Europe’s traditional political order is breaking down. The public is no longer split between the traditional left and right; the divide is now liberals and internationalists against conservatives and nationalists, argues Wikistrat’s Nick Ottens in this report.
This has implications for businesses as well. The parties that are now in power have almost zero political capital for trade deals and more liberal immigration laws.
The challenge for Europe is finding a new center, including a social compact for the 21st century that generates a sense of shared prosperity. In the long term, parties probably will. In the short term, the economic interests of multinational corporations are going to have to take a backseat.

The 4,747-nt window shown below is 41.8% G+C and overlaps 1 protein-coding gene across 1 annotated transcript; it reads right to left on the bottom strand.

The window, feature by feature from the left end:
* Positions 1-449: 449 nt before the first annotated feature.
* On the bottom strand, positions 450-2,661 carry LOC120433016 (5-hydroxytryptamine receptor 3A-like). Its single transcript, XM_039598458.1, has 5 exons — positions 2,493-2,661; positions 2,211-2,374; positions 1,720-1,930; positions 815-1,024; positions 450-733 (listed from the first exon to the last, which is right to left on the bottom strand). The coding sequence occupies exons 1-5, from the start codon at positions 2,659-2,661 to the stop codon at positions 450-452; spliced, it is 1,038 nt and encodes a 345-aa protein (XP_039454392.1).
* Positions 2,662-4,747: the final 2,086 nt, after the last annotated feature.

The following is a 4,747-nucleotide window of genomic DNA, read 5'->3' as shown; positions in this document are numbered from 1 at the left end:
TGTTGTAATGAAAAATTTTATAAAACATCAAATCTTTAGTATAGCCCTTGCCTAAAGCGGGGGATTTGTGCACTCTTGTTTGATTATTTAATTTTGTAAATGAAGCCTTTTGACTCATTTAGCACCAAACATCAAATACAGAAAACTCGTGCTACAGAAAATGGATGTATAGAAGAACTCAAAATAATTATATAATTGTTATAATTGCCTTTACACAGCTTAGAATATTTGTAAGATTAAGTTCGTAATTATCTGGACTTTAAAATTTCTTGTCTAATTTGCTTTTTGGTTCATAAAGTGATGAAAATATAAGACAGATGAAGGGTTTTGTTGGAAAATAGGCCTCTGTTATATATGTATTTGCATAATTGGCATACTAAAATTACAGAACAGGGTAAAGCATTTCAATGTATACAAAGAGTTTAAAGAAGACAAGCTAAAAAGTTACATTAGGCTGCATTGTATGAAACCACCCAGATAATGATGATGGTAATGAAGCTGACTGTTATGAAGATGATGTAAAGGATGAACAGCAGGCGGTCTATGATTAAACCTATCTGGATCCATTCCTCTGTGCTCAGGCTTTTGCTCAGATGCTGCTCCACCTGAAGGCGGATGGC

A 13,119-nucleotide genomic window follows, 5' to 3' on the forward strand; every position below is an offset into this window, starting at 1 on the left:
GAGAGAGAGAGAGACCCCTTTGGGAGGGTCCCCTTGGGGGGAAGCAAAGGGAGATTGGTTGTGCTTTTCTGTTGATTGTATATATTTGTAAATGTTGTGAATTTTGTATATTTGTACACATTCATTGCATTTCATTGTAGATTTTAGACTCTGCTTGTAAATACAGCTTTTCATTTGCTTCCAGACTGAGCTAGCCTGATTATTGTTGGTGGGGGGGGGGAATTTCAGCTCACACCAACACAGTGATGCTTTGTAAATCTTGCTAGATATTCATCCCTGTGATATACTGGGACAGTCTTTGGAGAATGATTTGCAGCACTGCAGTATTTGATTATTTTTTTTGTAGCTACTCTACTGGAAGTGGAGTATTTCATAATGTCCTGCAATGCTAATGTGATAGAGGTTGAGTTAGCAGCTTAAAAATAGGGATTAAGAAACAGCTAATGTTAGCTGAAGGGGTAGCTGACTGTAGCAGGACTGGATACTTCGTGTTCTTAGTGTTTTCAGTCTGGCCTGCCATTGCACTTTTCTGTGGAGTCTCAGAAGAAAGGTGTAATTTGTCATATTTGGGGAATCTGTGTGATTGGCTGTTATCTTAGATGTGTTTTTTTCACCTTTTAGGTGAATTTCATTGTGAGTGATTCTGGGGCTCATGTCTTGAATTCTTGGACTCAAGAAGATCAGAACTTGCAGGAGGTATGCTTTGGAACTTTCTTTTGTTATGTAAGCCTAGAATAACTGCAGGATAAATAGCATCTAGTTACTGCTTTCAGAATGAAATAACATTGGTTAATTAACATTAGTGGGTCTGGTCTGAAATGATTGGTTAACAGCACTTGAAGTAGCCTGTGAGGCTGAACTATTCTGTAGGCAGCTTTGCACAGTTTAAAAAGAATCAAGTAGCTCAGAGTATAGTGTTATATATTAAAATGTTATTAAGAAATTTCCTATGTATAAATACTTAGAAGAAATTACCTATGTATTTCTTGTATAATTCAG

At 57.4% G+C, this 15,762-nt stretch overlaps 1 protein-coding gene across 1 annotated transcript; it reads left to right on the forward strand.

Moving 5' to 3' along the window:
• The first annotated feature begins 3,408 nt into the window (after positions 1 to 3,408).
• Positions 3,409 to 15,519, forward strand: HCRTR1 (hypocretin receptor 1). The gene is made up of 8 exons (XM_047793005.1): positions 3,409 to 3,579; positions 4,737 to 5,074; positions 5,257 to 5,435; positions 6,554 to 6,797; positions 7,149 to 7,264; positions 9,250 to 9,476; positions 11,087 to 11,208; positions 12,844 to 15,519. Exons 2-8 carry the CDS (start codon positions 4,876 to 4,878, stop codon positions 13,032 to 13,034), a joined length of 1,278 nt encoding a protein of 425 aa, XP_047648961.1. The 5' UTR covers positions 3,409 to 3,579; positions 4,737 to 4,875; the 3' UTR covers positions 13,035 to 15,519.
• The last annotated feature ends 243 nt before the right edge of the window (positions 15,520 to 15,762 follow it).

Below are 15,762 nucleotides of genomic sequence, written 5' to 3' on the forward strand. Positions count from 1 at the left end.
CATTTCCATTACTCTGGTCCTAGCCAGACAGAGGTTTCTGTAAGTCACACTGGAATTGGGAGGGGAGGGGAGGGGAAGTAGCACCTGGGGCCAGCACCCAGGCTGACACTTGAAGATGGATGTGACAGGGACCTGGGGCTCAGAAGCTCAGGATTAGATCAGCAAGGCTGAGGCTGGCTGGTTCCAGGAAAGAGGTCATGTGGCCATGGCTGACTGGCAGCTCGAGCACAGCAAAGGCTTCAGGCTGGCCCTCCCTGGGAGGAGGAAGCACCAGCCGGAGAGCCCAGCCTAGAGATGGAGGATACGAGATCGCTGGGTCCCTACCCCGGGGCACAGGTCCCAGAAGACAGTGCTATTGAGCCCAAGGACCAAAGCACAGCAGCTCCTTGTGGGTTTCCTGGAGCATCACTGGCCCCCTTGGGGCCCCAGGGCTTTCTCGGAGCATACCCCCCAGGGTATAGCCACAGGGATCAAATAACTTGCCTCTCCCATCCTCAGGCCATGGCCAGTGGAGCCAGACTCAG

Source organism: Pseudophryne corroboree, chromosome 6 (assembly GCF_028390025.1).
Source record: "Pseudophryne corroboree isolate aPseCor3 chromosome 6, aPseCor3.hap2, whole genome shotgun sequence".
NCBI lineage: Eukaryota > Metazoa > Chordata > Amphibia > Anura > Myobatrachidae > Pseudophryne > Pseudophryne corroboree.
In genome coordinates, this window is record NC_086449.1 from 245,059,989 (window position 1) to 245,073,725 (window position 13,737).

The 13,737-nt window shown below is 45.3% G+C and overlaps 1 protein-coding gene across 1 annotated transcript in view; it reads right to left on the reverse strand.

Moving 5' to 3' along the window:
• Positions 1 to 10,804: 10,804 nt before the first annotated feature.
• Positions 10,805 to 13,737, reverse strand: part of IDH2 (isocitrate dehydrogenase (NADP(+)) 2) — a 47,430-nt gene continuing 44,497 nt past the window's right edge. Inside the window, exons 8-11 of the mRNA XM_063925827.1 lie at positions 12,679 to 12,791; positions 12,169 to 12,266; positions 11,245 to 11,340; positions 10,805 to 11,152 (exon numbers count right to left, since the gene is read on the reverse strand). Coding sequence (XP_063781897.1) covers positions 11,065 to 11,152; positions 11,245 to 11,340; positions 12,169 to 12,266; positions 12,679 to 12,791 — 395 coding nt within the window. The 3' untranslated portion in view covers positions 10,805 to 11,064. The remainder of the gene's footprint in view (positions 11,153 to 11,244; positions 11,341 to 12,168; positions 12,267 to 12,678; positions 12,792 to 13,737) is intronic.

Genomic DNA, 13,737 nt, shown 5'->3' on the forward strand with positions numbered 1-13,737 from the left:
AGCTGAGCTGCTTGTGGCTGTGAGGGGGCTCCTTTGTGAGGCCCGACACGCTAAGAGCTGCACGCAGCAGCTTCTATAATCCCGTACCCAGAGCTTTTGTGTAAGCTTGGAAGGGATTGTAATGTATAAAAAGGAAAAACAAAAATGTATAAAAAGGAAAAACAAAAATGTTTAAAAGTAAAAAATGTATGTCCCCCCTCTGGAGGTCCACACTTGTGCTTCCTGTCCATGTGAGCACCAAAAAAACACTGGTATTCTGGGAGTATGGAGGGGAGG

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- Europe’s political spectrum is shifting from left-right to cosmopolitan-nationalist.
- Many Europeans feel they have been left behind by economic change and overlooked by the “establishment.” The rest are excited about economic and social changes and see no reason to slow down.
- Some mainstream political parties are taking sides; others are trying to bridge the divide. They seem to be awarded for neither strategy.
- It is nevertheless incumbent on centrist parties to develop a social compact for the 21st century that generates a sense of shared prosperity. In the long term, they probably will. In the short term, expect more political instability.
- Most mainstream parties have no political capital right now for trade deals or more liberal immigration laws. The economic interests of multinational corporations are going to have to take a backseat to the political imperative for social cohesion.
A Look Inside
Wikistrat Project Manager
Editor, Atlantic Sentinel
Dr. David Kearn
Wikistrat Senior Analyst
Associate Professor of Government and Politics, St. John’s University
Wikistrat Contributing Analyst
Director of Political Risk, Pozieres Consulting